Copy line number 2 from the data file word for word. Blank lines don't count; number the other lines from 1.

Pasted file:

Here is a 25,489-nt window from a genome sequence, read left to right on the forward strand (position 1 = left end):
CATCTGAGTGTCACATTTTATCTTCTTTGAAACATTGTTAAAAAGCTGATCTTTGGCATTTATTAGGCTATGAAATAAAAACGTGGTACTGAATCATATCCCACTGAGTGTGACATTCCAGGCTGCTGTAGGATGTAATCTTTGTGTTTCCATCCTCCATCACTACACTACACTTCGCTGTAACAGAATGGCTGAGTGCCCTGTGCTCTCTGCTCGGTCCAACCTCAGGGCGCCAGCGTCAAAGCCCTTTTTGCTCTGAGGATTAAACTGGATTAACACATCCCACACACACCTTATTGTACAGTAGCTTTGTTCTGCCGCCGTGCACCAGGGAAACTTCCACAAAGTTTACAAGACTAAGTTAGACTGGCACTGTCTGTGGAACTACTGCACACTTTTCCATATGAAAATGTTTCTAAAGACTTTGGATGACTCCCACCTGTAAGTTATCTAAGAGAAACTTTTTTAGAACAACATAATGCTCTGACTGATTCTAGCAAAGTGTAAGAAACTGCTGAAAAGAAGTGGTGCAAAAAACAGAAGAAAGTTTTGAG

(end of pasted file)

CATCTGAGTGTCACATTTTATCTTCTTTGAAACATTGTTAAAAAGCTGATCTTTGGCATTTATTAGGCTATGAAATAAAAACGTGGTACTGAATCATATCCCACTGAGTGTGACATTCCAGGCTGCTGTAGGATGTAATCTTTGTGTTTCCATCCTCCATCACTACACTACACTTCGCTGTAACAGAATGGCTGAGTGCCCTGTGCTCTCTGCTCGGTCCAACCTCAGGGCGCCAGCGTCAAAGCCCTTTTTGCTCTGAGGATTAAACTGGATTAACACATCCCACACACACCTTATTGTACAGTAGCTTTGTTCTGCCGCCGTGCACCAGGGAAACTTCCACAAAGTTTACAAGACTAAGTTAGACTGGCACTGTCTGTGGAACTACTGCACACTTTTCCATATGAAAATGTTTCTAAAGACTTTGGATGACTCCCACCTGTAAGTTATCTAAGAGAAACTTTTTTAGAACAACATAATGCTCTGACTGATTCTAGCAAAGTGTAAGAAACTGCTGAAAAGAAGTGGTGCAAAAAACAGAAGAAAGTTTTGAG